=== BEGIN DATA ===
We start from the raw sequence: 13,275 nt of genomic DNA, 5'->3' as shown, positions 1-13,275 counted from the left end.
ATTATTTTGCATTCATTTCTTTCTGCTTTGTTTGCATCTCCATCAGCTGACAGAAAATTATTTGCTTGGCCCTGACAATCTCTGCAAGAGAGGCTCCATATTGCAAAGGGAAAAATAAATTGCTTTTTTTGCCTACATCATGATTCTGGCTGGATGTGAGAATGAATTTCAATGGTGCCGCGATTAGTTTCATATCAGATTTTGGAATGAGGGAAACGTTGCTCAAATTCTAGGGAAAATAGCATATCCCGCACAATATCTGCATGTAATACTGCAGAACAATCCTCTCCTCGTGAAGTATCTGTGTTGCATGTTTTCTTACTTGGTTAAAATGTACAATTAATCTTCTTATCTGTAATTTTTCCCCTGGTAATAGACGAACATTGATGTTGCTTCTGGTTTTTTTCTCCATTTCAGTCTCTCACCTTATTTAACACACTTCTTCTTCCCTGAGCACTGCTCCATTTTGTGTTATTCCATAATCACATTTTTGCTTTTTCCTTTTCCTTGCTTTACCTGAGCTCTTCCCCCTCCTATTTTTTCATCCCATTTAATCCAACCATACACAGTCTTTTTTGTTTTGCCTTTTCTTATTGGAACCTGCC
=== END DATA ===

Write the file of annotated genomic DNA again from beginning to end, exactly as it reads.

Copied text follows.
We start from the raw sequence: 13,275 nt of genomic DNA, 5'->3' as shown, positions 1-13,275 counted from the left end.
ATTATTTTGCATTCATTTCTTTCTGCTTTGTTTGCATCTCCATCAGCTGACAGAAAATTATTTGCTTGGCCCTGACAATCTCTGCAAGAGAGGCTCCATATTGCAAAGGGAAAAATAAATTGCTTTTTTTGCCTACATCATGATTCTGGCTGGATGTGAGAATGAATTTCAATGGTGCCGCGATTAGTTTCATATCAGATTTTGGAATGAGGGAAACGTTGCTCAAATTCTAGGGAAAATAGCATATCCCGCACAATATCTGCATGTAATACTGCAGAACAATCCTCTCCTCGTGAAGTATCTGTGTTGCATGTTTTCTTACTTGGTTAAAATGTACAATTAATCTTCTTATCTGTAATTTTTCCCCTGGTAATAGACGAACATTGATGTTGCTTCTGGTTTTTTTCTCCATTTCAGTCTCTCACCTTATTTAACACACTTCTTCTTCCCTGAGCACTGCTCCATTTTGTGTTATTCCATAATCACATTTTTGCTTTTTCCTTTTCCTTGCTTTACCTGAGCTCTTCCCCCTCCTATTTTTTCATCCCATTTAATCCAACCATACACAGTCTTTTTTGTTTTGCCTTTTCTTATTGGAACCTGCC